Why ‘The Americans’ demands your attention

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Despite the intense promotions FX has given “The Americans” over the past few years, only critics and a very dedicated, but tiny audience watch. Its episodes struggle to reach a million viewers in Nielsen households.

“The Americans” is a deeply upsetting tragedy and the most engrossing spy thriller since the launch of Showtime’s “Homeland” in 2011. Nothing — not even HBO — is matching what “The Americans” has been pulling off in these last four episodes.

At the start of Season 4, Paige (Holly Taylor) knows her parents Elizabeth (Keri Russell) and Philip Jennings (Matthew Rhys) are KGB agents and she is growing increasingly suspicious of them. She takes comfort in her pastor Tim (Kelly AuCoin), who now knows Paige is in a household living with KGB sleeper agents. Tim slowly makes it more difficult for the Jennings to escape. The Jennings must keep their guard up without their marriage falling apart in the process. The United States won the Cold War with the Soviet Union in 1991, so the audience knows the KGB will not be around for much longer, which makes it all the more exciting and adds tension to the Jennings and how their lives will drastically change.

In addition to Pastor Tim, the Jennings next-door neighbor is growing suspicious of the family’s activity. They are often not at home, so Henry (Keidrich Sellati), Philip and Elizabeth’s son, spends most of his time at Stan Beeman’s (Noah Emmerich) house, an FBI agent trying to put an end to the sleep agent program the KGB has set up in the United States.

Most recently, Stan has noticed that Philip has been attending the EST or Erhard Seminars Training, a defunded program set to rehabilitates to get in touch with their feelings. Stan’s ex-wife Sandra  has also been attending these meetings with Philip which has led to Stan growing more suspicious of his neighbors and what they do when they aren’t home. There’s also the situation going on at work with Martha (Alison Wright) where Beeman believes she’s revealing secrets of the FBI’s plan to expose the KGB to her boyfriend Clark, who is really Philip in disguise. The tension builds in the Jennings household.

“The Americans” reminds me of “Breaking Bad” — the story is told with a careful pace so when major events happen, you feel a sense of a payoff and satisfaction.  One character’s story comes to an abrupt ending in the recent episode “Chloramphenicol.” With the recent controversy of shows like “The 100,” “Sleepy Hollow,” and “Arrow,” killing off several of the major characters, this came off as a bit of a surprise as the show was teasing for a potential optimistic send-off to the character for awhile. Was that a red herring, the dream sequences and promises this character received? Perhaps, but then again, this is the Americans an intensifying series in which no one is safe.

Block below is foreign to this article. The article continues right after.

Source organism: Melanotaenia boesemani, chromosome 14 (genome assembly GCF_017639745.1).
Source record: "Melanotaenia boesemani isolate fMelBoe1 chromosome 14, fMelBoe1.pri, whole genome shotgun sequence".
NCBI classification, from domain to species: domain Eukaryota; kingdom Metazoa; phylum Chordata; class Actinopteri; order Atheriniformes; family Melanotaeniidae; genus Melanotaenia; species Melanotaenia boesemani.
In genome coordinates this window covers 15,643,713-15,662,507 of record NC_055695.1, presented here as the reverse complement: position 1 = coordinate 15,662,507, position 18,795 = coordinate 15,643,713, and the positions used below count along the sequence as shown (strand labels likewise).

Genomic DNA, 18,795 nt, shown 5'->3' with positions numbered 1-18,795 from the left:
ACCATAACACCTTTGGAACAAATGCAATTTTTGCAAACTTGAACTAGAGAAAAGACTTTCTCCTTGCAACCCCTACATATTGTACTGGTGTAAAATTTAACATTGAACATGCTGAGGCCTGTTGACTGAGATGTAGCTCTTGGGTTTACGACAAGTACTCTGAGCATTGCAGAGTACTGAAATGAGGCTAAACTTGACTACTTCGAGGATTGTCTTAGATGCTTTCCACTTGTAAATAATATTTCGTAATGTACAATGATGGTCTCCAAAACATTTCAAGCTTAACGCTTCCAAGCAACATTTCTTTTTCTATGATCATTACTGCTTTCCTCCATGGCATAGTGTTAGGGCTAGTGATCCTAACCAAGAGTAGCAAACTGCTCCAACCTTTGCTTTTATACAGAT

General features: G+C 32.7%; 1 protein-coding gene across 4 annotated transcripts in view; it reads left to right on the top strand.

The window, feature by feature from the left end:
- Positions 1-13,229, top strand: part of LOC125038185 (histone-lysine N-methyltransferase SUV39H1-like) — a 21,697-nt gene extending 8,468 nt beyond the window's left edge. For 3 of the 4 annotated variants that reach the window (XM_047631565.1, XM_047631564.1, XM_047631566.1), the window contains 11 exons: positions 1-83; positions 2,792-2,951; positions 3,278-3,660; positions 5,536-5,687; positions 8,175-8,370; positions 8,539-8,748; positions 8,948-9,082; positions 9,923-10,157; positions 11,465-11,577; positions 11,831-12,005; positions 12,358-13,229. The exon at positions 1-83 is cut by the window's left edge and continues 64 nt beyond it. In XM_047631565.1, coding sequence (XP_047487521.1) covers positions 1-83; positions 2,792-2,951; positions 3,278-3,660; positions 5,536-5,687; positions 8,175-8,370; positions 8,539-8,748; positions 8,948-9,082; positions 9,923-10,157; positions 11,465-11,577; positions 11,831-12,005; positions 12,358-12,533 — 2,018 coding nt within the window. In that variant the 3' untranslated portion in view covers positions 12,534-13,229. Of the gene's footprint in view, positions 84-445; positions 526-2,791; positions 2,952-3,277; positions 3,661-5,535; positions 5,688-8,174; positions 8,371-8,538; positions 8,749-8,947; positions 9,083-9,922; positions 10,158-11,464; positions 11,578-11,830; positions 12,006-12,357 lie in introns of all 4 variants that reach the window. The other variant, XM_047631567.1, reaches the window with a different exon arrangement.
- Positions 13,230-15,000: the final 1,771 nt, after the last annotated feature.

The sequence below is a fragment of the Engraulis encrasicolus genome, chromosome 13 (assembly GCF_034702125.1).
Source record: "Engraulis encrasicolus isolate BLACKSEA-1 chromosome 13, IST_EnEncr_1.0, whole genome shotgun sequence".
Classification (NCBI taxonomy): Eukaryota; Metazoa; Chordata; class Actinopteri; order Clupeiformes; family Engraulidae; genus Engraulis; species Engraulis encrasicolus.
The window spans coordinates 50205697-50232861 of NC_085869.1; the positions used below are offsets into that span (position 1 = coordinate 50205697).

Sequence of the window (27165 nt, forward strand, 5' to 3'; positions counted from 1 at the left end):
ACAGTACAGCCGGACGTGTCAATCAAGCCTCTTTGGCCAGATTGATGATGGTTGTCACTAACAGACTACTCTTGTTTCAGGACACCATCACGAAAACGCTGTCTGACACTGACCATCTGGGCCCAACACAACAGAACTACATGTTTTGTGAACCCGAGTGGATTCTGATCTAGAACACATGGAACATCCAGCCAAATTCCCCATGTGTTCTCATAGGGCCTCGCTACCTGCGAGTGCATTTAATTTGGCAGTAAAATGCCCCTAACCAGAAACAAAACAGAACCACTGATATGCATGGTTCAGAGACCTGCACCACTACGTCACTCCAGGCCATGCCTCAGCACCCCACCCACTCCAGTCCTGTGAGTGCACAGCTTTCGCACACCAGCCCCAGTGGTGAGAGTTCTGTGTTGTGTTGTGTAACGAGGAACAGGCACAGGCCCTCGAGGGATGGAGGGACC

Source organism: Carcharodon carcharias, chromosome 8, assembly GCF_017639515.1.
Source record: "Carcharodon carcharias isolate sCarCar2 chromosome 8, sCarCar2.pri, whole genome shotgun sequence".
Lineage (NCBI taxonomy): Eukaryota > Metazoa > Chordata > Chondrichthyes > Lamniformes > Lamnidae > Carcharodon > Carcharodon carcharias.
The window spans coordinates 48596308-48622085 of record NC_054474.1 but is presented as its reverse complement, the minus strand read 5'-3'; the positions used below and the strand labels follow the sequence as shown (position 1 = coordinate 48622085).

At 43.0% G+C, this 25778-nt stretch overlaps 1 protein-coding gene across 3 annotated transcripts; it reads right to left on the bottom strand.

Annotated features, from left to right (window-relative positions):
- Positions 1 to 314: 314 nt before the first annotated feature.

Despite the gloom, this show also features some of the best love of any period-piece show. Popular 1980s music is used to empower pivotal scenes. For example, at the end of the show’s first season, there is a montage set to the tune of Peter Gabriel’s “Games without Frontiers,” where each of the characters are returning home or discovering something to help better understand the KGB and FBI’s plans. Over the course of the show other popular songs like Flock of Seagulls’ “I Ran,” and “Tainted Love” by Soft Cell have been used to make scenes as tense as possible.

It’s the show’s subtle moments that make it so great, like Henry discovering what an Intellivision game system is, or the Jennings going out to a carnival for a weekend getaway or bowling. Despite the serious circumstances the characters face, scenes like these in “The Americans” makes the show more lighthearted. The world isn’t always so dark unlike the many anti-hero shows of late have done (Dexter, Ray Donovan, Vinyl just to name a few).

If you’re not watching “The Americans,” you’re missing out what will very well will go down in history as one of the greatest shows of all time. All the episodes are up on Amazon Prime from the past few seasons and all current episodes are on FX Now. Yes, “The Americans” is as great as “Breaking Bad,” “Mad Men,” “The Wire” and of course “The Sopranos” and “Shield.” Joe Weisberg, the creator of the series, previously worked as a CIA officer for a good portion of his life, so there’s a level of realism he’s able to bring on to the show. FX is planning on the next season to be the last. If “The Americans” can keep up with the quality the show has delivered these past four years, the final season will be a hurricane to all viewers.  Brace yourselves — this is unlike any show you’ve ever seen out there, and one that warrants your full attention.

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